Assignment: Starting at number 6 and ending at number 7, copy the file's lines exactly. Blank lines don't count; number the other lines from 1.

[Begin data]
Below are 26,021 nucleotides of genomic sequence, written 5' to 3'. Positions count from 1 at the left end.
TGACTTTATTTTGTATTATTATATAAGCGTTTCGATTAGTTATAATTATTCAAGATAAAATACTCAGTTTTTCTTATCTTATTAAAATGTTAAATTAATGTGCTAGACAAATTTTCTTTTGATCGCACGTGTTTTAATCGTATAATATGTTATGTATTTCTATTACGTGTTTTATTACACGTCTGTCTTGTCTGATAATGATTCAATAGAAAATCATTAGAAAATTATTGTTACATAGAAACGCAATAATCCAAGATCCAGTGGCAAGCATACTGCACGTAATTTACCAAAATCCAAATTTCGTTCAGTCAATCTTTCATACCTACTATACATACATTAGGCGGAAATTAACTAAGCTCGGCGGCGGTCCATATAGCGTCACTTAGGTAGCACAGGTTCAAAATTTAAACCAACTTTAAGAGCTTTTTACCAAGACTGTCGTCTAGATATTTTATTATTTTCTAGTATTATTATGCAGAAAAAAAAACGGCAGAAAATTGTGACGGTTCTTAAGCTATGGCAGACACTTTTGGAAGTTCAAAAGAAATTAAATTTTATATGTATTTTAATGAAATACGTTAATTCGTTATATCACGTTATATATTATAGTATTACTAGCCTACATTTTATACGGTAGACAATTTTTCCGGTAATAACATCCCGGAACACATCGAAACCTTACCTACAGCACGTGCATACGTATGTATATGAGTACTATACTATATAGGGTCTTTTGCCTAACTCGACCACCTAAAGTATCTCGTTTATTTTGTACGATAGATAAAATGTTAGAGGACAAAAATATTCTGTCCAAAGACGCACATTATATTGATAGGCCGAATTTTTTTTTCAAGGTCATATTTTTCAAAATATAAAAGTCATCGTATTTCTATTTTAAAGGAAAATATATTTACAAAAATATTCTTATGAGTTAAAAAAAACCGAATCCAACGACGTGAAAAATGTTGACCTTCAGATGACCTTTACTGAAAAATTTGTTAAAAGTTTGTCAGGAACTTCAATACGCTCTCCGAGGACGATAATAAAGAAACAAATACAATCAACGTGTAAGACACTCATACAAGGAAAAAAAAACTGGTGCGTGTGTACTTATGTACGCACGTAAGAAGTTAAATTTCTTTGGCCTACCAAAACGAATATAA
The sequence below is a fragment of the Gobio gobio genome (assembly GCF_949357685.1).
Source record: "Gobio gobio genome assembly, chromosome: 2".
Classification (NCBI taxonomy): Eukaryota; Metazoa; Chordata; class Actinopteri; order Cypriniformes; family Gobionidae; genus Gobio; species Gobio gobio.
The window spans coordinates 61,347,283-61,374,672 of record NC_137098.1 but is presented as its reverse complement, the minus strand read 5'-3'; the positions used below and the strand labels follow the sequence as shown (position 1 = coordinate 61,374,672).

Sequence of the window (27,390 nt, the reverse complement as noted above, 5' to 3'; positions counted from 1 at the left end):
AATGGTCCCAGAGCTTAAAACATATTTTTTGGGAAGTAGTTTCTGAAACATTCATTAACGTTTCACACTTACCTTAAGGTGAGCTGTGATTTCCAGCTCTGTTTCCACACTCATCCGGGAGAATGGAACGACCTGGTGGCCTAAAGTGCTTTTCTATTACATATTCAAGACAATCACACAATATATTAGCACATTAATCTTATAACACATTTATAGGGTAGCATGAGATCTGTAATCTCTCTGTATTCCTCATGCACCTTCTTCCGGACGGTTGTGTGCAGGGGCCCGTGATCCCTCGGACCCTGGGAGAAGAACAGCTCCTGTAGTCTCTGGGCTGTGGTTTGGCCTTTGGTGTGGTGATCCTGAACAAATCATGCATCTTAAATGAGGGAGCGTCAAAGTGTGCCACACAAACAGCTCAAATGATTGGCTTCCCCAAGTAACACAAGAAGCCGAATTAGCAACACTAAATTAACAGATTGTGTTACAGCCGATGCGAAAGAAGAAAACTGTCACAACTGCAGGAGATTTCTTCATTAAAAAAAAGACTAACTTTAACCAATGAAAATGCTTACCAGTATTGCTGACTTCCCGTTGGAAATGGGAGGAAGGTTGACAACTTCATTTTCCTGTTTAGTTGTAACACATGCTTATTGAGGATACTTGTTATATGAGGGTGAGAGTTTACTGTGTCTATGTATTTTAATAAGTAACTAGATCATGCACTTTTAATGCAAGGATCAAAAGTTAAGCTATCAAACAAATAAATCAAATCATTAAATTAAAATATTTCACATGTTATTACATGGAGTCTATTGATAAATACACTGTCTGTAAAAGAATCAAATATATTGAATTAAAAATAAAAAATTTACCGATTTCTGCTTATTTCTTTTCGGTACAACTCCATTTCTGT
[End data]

The window spans coordinates 61,347,283-61,374,672 of record NC_137098.1 but is presented as its reverse complement, the minus strand read 5'-3'; the positions used below and the strand labels follow the sequence as shown (position 1 = coordinate 61,374,672).

Sequence of the window (27,390 nt, the reverse complement as noted above, 5' to 3'; positions counted from 1 at the left end):